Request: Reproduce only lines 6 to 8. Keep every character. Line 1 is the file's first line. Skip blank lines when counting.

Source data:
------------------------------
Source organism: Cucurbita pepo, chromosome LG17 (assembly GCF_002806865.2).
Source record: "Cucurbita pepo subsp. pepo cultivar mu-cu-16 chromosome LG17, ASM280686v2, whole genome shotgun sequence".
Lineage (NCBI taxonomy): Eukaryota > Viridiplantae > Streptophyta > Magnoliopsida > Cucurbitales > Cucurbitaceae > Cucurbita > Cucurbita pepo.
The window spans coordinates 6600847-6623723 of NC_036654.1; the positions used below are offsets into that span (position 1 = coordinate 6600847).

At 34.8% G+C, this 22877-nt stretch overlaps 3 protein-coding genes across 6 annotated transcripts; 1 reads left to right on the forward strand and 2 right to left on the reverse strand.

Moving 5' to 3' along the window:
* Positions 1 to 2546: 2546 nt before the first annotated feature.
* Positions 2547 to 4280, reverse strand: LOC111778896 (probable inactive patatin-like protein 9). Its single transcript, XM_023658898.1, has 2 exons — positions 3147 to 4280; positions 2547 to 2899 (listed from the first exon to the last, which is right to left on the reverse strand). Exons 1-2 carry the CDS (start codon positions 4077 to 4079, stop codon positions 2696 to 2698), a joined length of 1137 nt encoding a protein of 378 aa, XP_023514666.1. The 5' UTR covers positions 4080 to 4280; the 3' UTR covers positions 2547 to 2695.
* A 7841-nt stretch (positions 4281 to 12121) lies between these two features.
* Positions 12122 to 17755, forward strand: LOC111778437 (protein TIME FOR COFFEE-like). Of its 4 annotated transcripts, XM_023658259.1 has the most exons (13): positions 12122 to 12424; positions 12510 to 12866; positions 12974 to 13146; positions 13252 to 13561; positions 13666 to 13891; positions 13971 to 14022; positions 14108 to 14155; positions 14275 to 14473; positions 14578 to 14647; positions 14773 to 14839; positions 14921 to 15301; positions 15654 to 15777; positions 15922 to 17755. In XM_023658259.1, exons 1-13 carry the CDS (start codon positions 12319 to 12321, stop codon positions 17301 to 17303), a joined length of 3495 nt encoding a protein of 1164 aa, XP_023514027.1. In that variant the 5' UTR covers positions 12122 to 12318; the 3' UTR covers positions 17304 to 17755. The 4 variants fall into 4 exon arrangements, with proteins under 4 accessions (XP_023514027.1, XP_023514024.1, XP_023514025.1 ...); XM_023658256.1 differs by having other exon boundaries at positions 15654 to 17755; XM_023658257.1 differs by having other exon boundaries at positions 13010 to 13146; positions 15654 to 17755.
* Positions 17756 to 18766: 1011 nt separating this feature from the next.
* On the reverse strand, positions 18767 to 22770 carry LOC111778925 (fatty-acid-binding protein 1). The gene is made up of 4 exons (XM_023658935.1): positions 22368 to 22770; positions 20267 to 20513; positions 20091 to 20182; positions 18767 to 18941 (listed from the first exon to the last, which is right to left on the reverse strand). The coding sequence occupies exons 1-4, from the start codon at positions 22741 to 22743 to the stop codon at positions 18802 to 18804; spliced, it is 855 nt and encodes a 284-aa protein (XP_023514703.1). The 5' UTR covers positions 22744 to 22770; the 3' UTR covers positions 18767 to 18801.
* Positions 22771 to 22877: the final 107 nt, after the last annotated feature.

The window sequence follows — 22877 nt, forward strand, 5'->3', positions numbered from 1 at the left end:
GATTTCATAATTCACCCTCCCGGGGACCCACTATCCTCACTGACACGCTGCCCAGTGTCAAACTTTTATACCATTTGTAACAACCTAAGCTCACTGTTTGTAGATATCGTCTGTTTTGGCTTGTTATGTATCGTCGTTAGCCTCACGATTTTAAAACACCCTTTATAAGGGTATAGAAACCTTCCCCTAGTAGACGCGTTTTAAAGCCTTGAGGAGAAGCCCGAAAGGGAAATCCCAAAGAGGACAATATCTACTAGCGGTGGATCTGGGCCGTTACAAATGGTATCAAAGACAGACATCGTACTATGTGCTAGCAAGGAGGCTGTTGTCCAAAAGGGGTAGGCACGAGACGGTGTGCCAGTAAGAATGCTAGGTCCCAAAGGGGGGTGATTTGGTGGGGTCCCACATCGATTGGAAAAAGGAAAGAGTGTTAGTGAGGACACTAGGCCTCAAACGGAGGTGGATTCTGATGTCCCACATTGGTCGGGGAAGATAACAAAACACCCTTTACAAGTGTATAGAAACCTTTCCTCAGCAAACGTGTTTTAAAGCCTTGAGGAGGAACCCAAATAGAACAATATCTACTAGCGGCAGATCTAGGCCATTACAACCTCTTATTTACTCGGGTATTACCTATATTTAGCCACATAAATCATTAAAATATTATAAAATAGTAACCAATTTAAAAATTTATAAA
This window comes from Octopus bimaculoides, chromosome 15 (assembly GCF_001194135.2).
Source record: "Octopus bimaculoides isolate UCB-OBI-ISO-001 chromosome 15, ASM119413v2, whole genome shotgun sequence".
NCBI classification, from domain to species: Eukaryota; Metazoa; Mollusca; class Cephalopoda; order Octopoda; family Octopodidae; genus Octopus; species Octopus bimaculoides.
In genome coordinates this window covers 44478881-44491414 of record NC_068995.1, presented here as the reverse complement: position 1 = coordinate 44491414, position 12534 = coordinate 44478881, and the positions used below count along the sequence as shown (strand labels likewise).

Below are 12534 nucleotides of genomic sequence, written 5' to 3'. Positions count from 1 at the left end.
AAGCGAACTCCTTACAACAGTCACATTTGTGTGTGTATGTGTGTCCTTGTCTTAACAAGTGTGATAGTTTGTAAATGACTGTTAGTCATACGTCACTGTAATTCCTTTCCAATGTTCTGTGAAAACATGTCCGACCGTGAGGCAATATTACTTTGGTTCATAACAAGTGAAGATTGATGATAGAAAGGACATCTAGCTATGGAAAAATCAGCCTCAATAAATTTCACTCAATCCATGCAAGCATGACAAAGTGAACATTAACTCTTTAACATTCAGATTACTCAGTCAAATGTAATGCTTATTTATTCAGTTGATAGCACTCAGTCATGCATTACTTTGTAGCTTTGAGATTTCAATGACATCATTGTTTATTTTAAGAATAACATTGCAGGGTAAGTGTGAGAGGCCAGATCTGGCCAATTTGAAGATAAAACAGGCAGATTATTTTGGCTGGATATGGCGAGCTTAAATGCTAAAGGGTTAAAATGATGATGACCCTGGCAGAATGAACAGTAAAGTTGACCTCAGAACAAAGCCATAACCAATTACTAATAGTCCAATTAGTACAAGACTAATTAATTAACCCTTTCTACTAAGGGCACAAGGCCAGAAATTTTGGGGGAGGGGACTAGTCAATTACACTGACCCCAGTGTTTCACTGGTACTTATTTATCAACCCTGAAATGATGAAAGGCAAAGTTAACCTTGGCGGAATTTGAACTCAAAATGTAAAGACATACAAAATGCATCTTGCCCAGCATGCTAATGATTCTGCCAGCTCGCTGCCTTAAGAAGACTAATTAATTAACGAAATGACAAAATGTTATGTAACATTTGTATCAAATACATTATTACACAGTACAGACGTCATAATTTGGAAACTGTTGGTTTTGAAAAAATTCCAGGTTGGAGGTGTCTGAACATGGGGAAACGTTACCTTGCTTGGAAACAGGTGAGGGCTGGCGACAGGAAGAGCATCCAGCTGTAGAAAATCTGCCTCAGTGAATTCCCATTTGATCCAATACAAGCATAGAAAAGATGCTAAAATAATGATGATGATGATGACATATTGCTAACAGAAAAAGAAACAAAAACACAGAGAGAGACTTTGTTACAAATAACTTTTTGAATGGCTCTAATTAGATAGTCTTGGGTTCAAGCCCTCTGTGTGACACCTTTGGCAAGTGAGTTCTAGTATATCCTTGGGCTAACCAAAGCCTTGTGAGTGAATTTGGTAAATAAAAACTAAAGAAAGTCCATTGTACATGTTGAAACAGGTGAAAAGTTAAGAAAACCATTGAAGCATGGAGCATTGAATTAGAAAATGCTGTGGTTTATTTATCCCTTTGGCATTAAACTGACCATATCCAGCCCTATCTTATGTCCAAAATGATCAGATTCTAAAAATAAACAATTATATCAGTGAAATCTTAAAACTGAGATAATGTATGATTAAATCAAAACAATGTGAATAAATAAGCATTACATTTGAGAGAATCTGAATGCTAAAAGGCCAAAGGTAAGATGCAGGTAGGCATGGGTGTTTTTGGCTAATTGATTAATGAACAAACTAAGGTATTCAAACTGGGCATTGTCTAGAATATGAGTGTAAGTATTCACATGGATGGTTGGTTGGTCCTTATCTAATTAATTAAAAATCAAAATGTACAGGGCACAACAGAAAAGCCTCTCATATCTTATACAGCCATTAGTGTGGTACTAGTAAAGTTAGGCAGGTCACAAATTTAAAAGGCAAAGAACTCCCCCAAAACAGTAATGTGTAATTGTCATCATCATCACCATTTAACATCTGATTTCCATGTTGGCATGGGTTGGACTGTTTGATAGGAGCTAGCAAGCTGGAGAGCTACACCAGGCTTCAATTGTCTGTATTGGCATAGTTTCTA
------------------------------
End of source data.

Moving 5' to 3' along the window:
* Positions 1 to 2546: 2546 nt before the first annotated feature.
* Positions 2547 to 4280, reverse strand: LOC111778896 (probable inactive patatin-like protein 9). Its single transcript, XM_023658898.1, has 2 exons — positions 3147 to 4280; positions 2547 to 2899 (listed from the first exon to the last, which is right to left on the reverse strand). Exons 1-2 carry the CDS (start codon positions 4077 to 4079, stop codon positions 2696 to 2698), a joined length of 1137 nt encoding a protein of 378 aa, XP_023514666.1. The 5' UTR covers positions 4080 to 4280; the 3' UTR covers positions 2547 to 2695.